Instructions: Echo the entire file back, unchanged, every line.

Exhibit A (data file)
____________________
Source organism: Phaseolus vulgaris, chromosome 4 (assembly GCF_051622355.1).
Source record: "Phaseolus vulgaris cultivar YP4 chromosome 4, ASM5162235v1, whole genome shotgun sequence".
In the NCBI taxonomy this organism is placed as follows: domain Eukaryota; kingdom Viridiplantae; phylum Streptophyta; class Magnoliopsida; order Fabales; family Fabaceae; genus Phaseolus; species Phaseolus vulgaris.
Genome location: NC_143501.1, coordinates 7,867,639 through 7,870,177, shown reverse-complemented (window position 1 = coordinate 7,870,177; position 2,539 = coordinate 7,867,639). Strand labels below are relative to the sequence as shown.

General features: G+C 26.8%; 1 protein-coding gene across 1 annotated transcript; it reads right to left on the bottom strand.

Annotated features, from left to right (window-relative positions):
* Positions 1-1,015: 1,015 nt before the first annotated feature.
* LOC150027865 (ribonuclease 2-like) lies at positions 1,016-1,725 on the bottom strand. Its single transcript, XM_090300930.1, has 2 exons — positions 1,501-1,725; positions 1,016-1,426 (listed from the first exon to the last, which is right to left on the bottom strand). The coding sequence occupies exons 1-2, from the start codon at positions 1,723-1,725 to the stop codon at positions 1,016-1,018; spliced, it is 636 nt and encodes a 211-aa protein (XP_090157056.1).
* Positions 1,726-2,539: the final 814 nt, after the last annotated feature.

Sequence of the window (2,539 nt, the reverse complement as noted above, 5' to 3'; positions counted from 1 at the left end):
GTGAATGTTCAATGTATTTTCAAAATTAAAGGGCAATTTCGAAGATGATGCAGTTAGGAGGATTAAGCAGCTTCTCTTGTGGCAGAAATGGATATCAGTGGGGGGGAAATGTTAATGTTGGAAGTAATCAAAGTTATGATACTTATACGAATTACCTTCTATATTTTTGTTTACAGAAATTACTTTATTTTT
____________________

Source organism: Phaseolus vulgaris, chromosome 4 (assembly GCF_051622355.1).
Source record: "Phaseolus vulgaris cultivar YP4 chromosome 4, ASM5162235v1, whole genome shotgun sequence".
In the NCBI taxonomy this organism is placed as follows: domain Eukaryota; kingdom Viridiplantae; phylum Streptophyta; class Magnoliopsida; order Fabales; family Fabaceae; genus Phaseolus; species Phaseolus vulgaris.
Genome location: NC_143501.1, coordinates 7,867,639 through 7,870,177, shown reverse-complemented (window position 1 = coordinate 7,870,177; position 2,539 = coordinate 7,867,639). Strand labels below are relative to the sequence as shown.

General features: G+C 26.8%; 1 protein-coding gene across 1 annotated transcript; it reads right to left on the bottom strand.

Annotated features, from left to right (window-relative positions):
* Positions 1-1,015: 1,015 nt before the first annotated feature.
* LOC150027865 (ribonuclease 2-like) lies at positions 1,016-1,725 on the bottom strand. Its single transcript, XM_090300930.1, has 2 exons — positions 1,501-1,725; positions 1,016-1,426 (listed from the first exon to the last, which is right to left on the bottom strand). The coding sequence occupies exons 1-2, from the start codon at positions 1,723-1,725 to the stop codon at positions 1,016-1,018; spliced, it is 636 nt and encodes a 211-aa protein (XP_090157056.1).
* Positions 1,726-2,539: the final 814 nt, after the last annotated feature.

Sequence of the window (2,539 nt, the reverse complement as noted above, 5' to 3'; positions counted from 1 at the left end):
GTGAATGTTCAATGTATTTTCAAAATTAAAGGGCAATTTCGAAGATGATGCAGTTAGGAGGATTAAGCAGCTTCTCTTGTGGCAGAAATGGATATCAGTGGGGGGGAAATGTTAATGTTGGAAGTAATCAAAGTTATGATACTTATACGAATTACCTTCTATATTTTTGTTTACAGAAATTACTTTATTTTT